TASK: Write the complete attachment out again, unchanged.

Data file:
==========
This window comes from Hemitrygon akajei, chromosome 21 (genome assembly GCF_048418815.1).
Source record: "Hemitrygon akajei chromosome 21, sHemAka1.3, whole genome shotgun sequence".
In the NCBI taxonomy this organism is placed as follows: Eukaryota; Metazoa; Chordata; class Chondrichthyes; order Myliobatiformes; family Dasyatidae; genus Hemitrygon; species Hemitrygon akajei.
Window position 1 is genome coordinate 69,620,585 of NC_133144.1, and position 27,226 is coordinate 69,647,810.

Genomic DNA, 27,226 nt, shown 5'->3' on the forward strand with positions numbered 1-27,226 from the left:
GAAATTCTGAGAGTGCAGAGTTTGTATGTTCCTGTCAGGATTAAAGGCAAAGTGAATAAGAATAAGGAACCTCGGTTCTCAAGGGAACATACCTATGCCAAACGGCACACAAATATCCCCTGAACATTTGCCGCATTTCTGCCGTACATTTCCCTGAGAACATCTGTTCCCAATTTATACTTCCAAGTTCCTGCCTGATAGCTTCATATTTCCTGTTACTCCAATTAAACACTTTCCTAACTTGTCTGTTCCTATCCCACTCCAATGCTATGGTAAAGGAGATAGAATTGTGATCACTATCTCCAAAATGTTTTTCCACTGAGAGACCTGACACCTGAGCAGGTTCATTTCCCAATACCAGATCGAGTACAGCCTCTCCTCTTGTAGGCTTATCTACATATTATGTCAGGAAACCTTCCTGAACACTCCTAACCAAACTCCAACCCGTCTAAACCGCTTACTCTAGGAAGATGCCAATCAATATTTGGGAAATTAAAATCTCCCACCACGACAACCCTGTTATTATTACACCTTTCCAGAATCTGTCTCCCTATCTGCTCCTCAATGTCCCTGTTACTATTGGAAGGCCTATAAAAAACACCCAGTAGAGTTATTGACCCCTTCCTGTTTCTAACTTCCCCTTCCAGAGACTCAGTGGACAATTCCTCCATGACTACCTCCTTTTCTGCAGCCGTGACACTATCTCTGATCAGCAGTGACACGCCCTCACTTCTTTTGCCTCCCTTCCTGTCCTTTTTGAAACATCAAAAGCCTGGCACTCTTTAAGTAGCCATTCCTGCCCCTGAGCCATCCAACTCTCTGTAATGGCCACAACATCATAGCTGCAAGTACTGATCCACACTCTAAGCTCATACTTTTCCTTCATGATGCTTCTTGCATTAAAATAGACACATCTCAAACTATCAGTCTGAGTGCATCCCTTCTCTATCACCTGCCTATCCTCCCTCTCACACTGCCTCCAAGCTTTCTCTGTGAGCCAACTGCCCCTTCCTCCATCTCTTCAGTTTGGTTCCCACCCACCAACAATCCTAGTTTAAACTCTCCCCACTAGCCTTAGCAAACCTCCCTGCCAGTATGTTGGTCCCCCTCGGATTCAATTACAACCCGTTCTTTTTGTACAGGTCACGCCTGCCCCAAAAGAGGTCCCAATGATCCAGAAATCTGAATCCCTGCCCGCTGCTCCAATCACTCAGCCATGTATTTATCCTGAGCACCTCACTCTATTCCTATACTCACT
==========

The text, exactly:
This window comes from Hemitrygon akajei, chromosome 21 (genome assembly GCF_048418815.1).
Source record: "Hemitrygon akajei chromosome 21, sHemAka1.3, whole genome shotgun sequence".
In the NCBI taxonomy this organism is placed as follows: Eukaryota; Metazoa; Chordata; class Chondrichthyes; order Myliobatiformes; family Dasyatidae; genus Hemitrygon; species Hemitrygon akajei.
Window position 1 is genome coordinate 69,620,585 of NC_133144.1, and position 27,226 is coordinate 69,647,810.

Genomic DNA, 27,226 nt, shown 5'->3' on the forward strand with positions numbered 1-27,226 from the left:
GAAATTCTGAGAGTGCAGAGTTTGTATGTTCCTGTCAGGATTAAAGGCAAAGTGAATAAGAATAAGGAACCTCGGTTCTCAAGGGAACATACCTATGCCAAACGGCACACAAATATCCCCTGAACATTTGCCGCATTTCTGCCGTACATTTCCCTGAGAACATCTGTTCCCAATTTATACTTCCAAGTTCCTGCCTGATAGCTTCATATTTCCTGTTACTCCAATTAAACACTTTCCTAACTTGTCTGTTCCTATCCCACTCCAATGCTATGGTAAAGGAGATAGAATTGTGATCACTATCTCCAAAATGTTTTTCCACTGAGAGACCTGACACCTGAGCAGGTTCATTTCCCAATACCAGATCGAGTACAGCCTCTCCTCTTGTAGGCTTATCTACATATTATGTCAGGAAACCTTCCTGAACACTCCTAACCAAACTCCAACCCGTCTAAACCGCTTACTCTAGGAAGATGCCAATCAATATTTGGGAAATTAAAATCTCCCACCACGACAACCCTGTTATTATTACACCTTTCCAGAATCTGTCTCCCTATCTGCTCCTCAATGTCCCTGTTACTATTGGAAGGCCTATAAAAAACACCCAGTAGAGTTATTGACCCCTTCCTGTTTCTAACTTCCCCTTCCAGAGACTCAGTGGACAATTCCTCCATGACTACCTCCTTTTCTGCAGCCGTGACACTATCTCTGATCAGCAGTGACACGCCCTCACTTCTTTTGCCTCCCTTCCTGTCCTTTTTGAAACATCAAAAGCCTGGCACTCTTTAAGTAGCCATTCCTGCCCCTGAGCCATCCAACTCTCTGTAATGGCCACAACATCATAGCTGCAAGTACTGATCCACACTCTAAGCTCATACTTTTCCTTCATGATGCTTCTTGCATTAAAATAGACACATCTCAAACTATCAGTCTGAGTGCATCCCTTCTCTATCACCTGCCTATCCTCCCTCTCACACTGCCTCCAAGCTTTCTCTGTGAGCCAACTGCCCCTTCCTCCATCTCTTCAGTTTGGTTCCCACCCACCAACAATCCTAGTTTAAACTCTCCCCACTAGCCTTAGCAAACCTCCCTGCCAGTATGTTGGTCCCCCTCGGATTCAATTACAACCCGTTCTTTTTGTACAGGTCACGCCTGCCCCAAAAGAGGTCCCAATGATCCAGAAATCTGAATCCCTGCCCGCTGCTCCAATCACTCAGCCATGTATTTATCCTGAGCACCTCACTCTATTCCTATACTCACT